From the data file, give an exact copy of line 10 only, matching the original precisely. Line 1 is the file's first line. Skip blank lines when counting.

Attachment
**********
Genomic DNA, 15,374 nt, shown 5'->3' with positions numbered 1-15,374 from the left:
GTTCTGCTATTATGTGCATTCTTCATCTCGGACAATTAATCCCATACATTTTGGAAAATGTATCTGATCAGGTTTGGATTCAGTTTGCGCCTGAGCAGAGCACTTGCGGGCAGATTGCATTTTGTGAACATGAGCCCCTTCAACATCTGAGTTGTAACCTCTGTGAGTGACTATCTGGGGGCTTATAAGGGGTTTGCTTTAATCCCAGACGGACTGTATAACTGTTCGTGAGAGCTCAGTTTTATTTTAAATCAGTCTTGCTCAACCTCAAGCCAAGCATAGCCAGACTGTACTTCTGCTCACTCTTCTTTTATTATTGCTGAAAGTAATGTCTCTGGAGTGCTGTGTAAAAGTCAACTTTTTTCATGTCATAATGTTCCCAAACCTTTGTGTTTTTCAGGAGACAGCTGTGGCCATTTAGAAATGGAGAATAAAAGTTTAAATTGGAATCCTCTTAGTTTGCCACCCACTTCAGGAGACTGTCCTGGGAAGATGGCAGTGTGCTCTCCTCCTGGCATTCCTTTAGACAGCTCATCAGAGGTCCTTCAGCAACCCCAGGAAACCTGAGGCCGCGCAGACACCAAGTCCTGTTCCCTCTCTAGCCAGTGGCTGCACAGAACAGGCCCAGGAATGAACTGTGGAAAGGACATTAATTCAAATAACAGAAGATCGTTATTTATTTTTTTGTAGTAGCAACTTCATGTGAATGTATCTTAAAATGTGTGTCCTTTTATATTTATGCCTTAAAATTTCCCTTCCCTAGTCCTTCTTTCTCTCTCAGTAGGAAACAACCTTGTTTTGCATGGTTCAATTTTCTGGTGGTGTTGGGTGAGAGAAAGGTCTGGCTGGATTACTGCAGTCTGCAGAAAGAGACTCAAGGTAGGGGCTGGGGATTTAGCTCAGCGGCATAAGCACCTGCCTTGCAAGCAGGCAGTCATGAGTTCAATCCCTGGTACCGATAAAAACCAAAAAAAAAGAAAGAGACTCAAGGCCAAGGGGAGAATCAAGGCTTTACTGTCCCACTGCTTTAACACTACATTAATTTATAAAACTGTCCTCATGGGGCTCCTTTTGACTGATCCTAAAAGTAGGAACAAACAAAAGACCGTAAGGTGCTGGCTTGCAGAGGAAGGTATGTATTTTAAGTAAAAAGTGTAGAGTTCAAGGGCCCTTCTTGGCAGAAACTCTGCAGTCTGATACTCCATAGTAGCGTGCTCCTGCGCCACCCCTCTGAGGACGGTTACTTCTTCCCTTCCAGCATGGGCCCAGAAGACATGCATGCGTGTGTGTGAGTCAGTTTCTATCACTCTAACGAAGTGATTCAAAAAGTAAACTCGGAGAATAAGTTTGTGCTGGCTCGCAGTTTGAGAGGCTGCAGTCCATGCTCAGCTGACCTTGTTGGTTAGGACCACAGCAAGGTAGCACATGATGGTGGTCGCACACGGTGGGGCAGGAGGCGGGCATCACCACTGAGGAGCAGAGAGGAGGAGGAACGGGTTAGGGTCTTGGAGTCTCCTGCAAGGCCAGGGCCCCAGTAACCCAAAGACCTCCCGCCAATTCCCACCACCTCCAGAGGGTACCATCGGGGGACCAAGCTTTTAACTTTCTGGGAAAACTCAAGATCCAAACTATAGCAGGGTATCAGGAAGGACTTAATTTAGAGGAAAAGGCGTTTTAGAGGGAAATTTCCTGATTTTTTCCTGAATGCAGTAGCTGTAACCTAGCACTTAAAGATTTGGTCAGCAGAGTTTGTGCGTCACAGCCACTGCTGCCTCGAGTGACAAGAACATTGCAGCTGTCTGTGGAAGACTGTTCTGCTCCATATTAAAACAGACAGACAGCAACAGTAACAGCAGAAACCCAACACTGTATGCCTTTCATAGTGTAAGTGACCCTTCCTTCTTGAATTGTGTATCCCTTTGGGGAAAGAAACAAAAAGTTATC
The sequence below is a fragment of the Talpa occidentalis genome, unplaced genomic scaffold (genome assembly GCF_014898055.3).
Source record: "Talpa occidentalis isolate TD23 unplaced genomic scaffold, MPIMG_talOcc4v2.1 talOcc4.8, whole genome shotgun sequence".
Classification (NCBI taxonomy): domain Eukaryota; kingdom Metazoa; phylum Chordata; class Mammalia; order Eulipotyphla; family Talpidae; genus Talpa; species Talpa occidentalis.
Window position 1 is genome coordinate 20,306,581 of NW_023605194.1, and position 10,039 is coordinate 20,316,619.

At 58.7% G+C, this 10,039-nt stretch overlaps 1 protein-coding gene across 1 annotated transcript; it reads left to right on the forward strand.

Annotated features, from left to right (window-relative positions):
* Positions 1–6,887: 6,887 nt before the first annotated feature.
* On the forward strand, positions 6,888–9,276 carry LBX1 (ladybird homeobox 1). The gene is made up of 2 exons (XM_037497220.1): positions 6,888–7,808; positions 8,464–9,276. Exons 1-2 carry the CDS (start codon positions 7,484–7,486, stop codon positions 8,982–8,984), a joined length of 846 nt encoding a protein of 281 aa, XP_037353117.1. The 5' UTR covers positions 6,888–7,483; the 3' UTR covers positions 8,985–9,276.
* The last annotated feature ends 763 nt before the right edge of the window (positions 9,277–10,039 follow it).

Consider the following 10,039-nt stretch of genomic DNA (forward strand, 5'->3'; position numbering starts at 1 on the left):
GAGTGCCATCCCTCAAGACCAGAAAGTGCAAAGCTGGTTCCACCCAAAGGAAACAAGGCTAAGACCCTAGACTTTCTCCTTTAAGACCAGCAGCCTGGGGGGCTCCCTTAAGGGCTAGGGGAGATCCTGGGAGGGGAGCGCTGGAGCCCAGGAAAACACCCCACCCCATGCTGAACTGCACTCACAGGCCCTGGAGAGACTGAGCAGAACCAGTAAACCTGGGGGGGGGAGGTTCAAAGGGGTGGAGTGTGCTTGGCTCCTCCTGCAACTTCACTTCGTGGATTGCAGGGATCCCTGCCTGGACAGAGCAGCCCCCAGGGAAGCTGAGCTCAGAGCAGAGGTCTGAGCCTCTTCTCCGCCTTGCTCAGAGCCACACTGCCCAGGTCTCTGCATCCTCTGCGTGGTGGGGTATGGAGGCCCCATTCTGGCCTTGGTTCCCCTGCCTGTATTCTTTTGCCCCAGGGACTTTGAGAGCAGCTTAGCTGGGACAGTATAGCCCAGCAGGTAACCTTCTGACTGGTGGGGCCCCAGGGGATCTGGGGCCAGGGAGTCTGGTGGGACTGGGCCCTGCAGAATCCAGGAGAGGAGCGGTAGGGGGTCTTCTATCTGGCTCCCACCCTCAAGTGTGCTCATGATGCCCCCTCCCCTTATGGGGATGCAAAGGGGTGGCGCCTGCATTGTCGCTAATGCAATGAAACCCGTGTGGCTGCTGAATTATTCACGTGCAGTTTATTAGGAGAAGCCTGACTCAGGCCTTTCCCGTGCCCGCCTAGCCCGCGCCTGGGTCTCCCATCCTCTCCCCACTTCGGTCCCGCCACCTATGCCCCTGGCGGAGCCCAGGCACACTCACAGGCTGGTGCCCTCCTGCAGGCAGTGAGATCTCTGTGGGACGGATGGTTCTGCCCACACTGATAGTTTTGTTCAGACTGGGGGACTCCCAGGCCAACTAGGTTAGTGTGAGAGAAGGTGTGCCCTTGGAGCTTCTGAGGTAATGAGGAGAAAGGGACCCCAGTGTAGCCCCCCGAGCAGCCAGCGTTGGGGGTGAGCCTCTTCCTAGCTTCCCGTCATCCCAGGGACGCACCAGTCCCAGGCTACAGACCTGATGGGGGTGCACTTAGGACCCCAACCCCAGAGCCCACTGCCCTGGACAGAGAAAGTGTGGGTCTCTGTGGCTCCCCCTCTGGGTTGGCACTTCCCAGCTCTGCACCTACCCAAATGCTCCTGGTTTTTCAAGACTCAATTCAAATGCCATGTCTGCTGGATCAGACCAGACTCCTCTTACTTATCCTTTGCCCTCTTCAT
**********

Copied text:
* On the forward strand, positions 6,888–9,276 carry LBX1 (ladybird homeobox 1). The gene is made up of 2 exons (XM_037497220.1): positions 6,888–7,808; positions 8,464–9,276. Exons 1-2 carry the CDS (start codon positions 7,484–7,486, stop codon positions 8,982–8,984), a joined length of 846 nt encoding a protein of 281 aa, XP_037353117.1. The 5' UTR covers positions 6,888–7,483; the 3' UTR covers positions 8,985–9,276.